Key points from the Early Bird article (with my editorial comments interspersed and some remarks at the end)
- Ship combat system obsolescence used to be the main driver for ship relevance/service life
- Most important point: hull, mechanical and electrical system conditions may become the primary reasons ships don't reach expected service lives
- The Navy has a tendency to evaluate maintenance performance and status on very short-term criteria, such as whether a ship meets its next underway date, not the accumulation of material deficiencies or maintenance backlog so this is how we evaluate the performance of both our operational and maintenance leadership and how they make decisions about the content of work packages. We have weak tools/methodologies to evaluate how well we balance near-term operations vs. maintenance that supports expected service life (Soule-this is not to say it could not be done, some of the ship-type planning activities have robust tools to identify when the two are not in balance, but projecting the impact of deferred maintenance on readiness and operations, the holy grail of budgeteers, remains elusive)
- Close adherence to Class Maintenance Plans (Soule-something we discarded in the 90s for certain ship types) is the only antidote to allowing operations and budgets to drive port engineers (all great human beings that want the best for their assigned ships) to decide whether to perform maintenance or delay it and "waking up" ten years later to learn that we did not get the results we hoped for (lots of near-term operations at low cost without any long-term impact).
- Ship type maintenance planning groups collect data to develop a feedback loop to learn the impact of some types of deferred maintenance actions (tank coatings is a good example). (Soule-but the predictive capability of their models may never be robust enough to evaluate whether a ship will reach its full service life because the system interactions (inter and intra-ship) are probably too complex.)
- We still lack a way to evaluate, communicate, and budget for correction of the *impact* of maintenance that "falls through the cracks" either for financial or operational considerations (Soule-we do know how to track *what* does not get done and add it to the next overhaul; projecting impact is *much* harder). If you must defer maintenance for operational commitments and unplanned events (collisions, yuk), you cannot "catch up" in the next fiscal year because our budget process does not support it. This is not a small problem.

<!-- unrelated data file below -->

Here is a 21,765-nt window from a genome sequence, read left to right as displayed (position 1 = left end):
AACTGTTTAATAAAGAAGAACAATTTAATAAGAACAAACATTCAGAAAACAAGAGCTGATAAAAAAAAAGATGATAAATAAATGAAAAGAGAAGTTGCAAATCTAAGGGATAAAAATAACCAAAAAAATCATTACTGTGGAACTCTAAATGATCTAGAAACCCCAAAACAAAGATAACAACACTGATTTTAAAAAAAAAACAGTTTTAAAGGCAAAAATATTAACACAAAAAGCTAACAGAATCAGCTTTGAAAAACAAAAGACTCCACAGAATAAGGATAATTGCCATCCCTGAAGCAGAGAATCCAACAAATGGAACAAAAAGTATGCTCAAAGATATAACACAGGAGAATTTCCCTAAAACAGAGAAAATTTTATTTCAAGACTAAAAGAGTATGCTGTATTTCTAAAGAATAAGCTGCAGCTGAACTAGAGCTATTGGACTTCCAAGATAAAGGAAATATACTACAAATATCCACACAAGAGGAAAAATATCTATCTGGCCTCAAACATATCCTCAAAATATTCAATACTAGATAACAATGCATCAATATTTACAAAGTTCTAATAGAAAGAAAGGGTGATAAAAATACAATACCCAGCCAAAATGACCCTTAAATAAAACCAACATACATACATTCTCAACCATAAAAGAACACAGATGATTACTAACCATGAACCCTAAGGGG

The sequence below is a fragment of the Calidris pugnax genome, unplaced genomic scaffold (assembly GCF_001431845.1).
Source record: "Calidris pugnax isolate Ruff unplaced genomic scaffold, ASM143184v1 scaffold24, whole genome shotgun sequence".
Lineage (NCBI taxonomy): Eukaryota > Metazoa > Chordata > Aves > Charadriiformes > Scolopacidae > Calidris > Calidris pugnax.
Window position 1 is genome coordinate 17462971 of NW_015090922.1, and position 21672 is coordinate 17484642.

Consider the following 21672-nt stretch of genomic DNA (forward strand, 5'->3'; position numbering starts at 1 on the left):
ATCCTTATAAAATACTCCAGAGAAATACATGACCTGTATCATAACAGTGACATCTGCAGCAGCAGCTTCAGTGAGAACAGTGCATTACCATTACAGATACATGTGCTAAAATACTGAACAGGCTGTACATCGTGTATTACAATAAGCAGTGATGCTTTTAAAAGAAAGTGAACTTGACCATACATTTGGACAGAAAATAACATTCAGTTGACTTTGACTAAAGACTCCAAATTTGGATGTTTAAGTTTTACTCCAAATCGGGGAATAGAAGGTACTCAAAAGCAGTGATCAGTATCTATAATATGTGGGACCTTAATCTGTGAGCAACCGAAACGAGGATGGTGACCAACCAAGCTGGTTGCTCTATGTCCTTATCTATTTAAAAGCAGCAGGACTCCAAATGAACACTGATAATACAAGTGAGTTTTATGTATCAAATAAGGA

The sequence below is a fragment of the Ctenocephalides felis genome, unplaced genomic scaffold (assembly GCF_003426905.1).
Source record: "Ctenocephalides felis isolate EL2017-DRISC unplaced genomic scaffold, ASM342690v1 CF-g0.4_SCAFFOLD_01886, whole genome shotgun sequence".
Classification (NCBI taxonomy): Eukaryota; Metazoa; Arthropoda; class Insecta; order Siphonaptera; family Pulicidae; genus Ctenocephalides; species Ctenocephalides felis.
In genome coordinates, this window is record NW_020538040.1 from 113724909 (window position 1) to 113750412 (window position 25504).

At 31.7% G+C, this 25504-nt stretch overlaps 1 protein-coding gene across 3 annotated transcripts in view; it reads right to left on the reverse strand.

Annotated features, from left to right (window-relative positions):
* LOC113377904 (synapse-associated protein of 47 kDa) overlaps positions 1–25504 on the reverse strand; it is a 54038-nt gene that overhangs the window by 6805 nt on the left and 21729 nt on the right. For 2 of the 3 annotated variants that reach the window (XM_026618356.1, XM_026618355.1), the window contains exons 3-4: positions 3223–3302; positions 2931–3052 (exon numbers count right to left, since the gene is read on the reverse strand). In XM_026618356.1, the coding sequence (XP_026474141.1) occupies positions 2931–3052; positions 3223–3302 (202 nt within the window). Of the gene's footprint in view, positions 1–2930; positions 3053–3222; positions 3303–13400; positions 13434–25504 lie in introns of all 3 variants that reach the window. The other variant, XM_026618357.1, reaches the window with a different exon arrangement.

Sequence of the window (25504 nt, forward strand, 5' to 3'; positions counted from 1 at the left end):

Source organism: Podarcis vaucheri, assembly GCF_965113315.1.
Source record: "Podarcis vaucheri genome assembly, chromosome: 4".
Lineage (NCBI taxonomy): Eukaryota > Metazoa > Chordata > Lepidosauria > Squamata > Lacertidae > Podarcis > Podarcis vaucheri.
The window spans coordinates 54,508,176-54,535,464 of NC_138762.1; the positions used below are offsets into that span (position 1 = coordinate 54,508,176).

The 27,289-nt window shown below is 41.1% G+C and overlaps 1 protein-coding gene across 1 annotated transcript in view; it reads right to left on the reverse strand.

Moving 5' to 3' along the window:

Additional Soule comments worth discussion in small groups (a blog post is a poor substitute).
Some ship-type maintenance and modernization planning activities have good data to show there is a material escalation cost for deferring work. A tank that was in a particular condition one year does not get better with time (usually worse and therefore more expensive to preserve in the future). I have personal experience that communicating this fact generates a strong reaction from normally rational people.
There are some that believe the maintenance community "over maintains" ships, spending too much money on repairs and alternations at the expense of combat systems upgrades and operational availability. These people had their heyday a few years ago, but will always have a lot of influence in the Navy because of appropriate deference to operations (not including the fatuous "maintenance does not drive operations" mantra). The evidence typically cited is the cost and time spent doing maintenance and anecdotal observations that ships can still operate (up to a point) with lots of deferred maintenance due to design redundancy.
There probably is some truth to the belief that we spend too much money on maintenance using slow, cumbersome processes so this is why Cumbersome Work Practices and robust strategies for updating Class Maintenance Plans, to cite just two examples, even though their total financial impact is usually very small (usually much less than 5% of maintenance budgets). It is also why the maintenance community should be vigilant about regulatory ratcheting and spending additional customer funds on "good ideas" that cannot be tied *very* closely to improved readiness because it is a lot harder to remove them later.
Finally, even if X (maintenance requirements) = Y (maintenance capability) = Z (maintenance funding) each year (which it won't due to impending budget cuts, but just for the sake of argument here), we will *always* be deferring maintenance due to operational considerations and what the operators like to call "fact of life" changes. The role of the professional maintenance community is to clearly, calmly, and with great specificity communicate the impact of deferred maintenance the best we can so the operators know what the impact of their decisions is. If all we can say is, "I need to do more tank preservation this availability," the resulting conversation will not be conducive to getting more maintenance done. The more maintainers can relate deferred maintenance to increased maintenance costs and reduced service life, the stronger the argument becomes. If this was easy, you would not need a professional maintenance community.